Scientific achievements of 2017
December 31, 2017 -- This year saw planetary scientists name a new type of cosmic object — a synestia – while a prototype device pulled water from dry air. Researchers at Harvard University create metallic hydrogen which acts like a superconductor while UCL reports evidence of the oldest forms of life on Earth.
Chemists at Harvard join forces with a synthetic biologist to create a bionic leaf. The device uses solar energy to power a cobalt phosphide catalyst that splits water into oxygen and hydrogen. Ralstonia eutropha bacteria feed on the hydrogen and convert carbon dioxide in the air into isopropanol fuel.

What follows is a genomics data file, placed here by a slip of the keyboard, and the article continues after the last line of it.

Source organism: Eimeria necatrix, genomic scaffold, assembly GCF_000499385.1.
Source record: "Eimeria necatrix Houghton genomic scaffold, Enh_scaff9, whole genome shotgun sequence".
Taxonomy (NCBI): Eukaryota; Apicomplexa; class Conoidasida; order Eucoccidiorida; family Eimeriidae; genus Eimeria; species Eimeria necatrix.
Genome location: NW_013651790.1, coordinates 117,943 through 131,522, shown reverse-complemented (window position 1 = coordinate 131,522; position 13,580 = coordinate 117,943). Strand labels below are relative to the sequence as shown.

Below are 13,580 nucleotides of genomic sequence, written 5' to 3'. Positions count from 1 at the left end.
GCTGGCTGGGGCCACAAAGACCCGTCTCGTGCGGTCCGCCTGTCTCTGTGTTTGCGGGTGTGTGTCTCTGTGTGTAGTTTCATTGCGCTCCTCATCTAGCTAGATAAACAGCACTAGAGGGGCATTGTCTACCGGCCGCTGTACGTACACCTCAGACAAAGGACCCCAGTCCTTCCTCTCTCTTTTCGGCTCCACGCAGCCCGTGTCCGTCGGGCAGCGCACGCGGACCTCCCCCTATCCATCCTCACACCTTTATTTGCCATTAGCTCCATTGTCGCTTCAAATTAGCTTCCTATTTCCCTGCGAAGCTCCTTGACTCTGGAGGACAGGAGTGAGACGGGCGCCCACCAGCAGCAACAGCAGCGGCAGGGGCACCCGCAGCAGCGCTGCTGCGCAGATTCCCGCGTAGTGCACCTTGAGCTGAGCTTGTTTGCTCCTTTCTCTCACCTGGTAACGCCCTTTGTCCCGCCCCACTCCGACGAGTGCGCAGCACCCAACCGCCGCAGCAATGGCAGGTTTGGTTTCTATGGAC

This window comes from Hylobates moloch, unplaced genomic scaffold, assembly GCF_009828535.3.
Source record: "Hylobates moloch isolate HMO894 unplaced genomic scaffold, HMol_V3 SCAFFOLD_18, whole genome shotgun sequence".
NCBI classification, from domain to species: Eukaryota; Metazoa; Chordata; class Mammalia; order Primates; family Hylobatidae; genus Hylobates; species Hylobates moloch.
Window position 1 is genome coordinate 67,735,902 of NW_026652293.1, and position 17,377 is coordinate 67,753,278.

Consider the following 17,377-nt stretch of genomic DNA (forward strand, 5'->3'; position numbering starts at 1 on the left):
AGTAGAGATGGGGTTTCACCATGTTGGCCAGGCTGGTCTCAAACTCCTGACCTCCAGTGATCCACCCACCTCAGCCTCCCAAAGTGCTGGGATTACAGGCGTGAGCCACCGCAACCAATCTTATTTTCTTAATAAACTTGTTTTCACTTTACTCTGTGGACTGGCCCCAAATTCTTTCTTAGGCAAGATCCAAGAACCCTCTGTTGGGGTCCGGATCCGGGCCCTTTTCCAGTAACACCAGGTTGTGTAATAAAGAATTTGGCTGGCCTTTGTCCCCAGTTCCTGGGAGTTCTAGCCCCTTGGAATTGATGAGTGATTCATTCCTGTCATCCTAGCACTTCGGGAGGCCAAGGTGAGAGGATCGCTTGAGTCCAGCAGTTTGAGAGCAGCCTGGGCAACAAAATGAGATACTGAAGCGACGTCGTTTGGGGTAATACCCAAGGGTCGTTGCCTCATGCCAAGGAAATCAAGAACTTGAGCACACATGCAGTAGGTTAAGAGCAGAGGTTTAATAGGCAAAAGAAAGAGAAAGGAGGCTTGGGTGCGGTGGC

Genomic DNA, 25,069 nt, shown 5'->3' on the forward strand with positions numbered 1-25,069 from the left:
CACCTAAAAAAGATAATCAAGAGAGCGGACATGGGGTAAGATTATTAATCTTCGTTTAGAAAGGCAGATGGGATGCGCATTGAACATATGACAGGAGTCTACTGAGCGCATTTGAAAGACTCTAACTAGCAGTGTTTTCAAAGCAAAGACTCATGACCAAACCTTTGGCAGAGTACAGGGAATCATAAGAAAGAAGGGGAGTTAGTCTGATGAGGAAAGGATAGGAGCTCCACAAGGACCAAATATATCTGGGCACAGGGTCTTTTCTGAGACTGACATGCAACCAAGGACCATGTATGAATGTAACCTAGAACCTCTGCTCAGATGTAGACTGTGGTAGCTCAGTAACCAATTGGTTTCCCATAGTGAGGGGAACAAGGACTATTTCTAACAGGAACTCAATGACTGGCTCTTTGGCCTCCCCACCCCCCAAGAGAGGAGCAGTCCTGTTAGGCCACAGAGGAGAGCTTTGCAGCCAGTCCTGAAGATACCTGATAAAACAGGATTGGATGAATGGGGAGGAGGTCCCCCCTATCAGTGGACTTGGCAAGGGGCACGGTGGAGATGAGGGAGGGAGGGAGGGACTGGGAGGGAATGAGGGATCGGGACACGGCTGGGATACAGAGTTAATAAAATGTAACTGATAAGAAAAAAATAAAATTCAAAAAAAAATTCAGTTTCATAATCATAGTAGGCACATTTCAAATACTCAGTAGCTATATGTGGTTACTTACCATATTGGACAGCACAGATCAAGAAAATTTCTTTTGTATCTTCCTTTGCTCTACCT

IBM Research makes quantum computing available to the public, providing access to a 20-qubit quantum computer from any desktop or mobile device via the cloud.
Unlike standard computer memory which uses a list of bits – zeros and ones – to represent one of two states at any given time, qubits (quantum bits) ignore traditional laws of physics, and all possible lists of zeros and ones can exist simultaneously.
The result is a 20-qubit quantum computer which can work more than one million times faster than a 20-bit digital computer
Finally, Patagotitan mayorum, the most massive ever dinosaur to walk on earth, is officially named in Argentina.